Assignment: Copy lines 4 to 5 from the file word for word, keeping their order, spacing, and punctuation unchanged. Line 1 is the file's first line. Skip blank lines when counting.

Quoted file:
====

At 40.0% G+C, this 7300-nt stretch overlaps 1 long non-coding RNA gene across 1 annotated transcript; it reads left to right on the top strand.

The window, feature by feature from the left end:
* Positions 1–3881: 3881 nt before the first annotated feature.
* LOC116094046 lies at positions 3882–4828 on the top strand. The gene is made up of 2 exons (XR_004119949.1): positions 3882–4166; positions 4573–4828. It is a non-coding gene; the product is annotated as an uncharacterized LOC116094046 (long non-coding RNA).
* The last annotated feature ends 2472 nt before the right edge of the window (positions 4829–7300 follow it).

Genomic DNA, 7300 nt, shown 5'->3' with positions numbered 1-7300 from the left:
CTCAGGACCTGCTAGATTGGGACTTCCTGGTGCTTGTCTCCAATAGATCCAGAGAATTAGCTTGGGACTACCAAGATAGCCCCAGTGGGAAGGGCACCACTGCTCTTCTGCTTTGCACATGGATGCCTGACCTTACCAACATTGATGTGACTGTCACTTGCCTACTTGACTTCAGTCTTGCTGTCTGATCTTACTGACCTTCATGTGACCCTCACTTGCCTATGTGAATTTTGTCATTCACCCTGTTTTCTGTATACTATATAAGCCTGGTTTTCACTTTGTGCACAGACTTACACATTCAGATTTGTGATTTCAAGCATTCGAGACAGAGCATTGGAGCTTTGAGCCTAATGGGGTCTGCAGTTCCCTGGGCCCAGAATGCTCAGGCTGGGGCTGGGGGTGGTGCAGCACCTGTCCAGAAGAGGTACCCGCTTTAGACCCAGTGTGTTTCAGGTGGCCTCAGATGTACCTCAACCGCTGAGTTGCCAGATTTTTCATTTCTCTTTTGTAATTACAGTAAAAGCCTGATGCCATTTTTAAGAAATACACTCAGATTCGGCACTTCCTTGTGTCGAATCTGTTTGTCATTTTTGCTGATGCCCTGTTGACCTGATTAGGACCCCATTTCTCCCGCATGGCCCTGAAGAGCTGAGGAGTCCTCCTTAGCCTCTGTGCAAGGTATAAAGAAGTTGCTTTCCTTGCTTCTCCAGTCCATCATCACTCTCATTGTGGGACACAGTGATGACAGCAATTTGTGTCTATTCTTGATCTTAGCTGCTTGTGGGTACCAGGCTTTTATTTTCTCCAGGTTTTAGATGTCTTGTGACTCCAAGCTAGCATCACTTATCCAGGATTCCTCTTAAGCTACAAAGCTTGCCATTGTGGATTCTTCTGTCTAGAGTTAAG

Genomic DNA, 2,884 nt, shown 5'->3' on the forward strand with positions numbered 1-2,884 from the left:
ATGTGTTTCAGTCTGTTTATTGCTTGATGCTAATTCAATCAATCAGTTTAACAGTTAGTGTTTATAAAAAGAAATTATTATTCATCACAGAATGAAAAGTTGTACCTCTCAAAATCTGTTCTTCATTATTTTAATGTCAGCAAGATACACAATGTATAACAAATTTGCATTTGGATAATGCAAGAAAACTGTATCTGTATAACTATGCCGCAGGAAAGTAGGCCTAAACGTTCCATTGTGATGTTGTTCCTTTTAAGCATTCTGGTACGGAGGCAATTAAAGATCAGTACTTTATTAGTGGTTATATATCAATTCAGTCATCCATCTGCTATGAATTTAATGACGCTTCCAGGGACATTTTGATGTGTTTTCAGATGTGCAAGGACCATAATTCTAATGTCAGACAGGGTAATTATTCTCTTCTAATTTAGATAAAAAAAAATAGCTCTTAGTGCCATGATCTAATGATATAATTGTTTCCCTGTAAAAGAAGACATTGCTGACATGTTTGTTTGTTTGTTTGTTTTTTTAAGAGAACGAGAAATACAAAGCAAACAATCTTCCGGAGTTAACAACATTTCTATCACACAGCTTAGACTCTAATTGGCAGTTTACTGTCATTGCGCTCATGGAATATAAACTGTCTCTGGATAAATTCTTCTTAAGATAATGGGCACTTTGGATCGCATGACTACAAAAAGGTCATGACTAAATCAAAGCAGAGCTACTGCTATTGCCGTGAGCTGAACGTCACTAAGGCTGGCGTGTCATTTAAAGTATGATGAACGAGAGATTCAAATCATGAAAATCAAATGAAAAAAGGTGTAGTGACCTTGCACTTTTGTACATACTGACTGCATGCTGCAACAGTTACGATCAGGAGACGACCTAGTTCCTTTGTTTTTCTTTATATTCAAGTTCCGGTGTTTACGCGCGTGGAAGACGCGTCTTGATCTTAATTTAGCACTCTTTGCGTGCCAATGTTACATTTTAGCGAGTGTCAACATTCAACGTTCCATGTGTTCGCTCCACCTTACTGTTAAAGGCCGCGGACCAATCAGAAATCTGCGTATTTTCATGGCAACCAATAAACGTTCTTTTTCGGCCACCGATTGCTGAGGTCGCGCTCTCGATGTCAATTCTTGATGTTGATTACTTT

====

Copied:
* LOC116094046 lies at positions 3882–4828 on the top strand. The gene is made up of 2 exons (XR_004119949.1): positions 3882–4166; positions 4573–4828. It is a non-coding gene; the product is annotated as an uncharacterized LOC116094046 (long non-coding RNA).
* The last annotated feature ends 2472 nt before the right edge of the window (positions 4829–7300 follow it).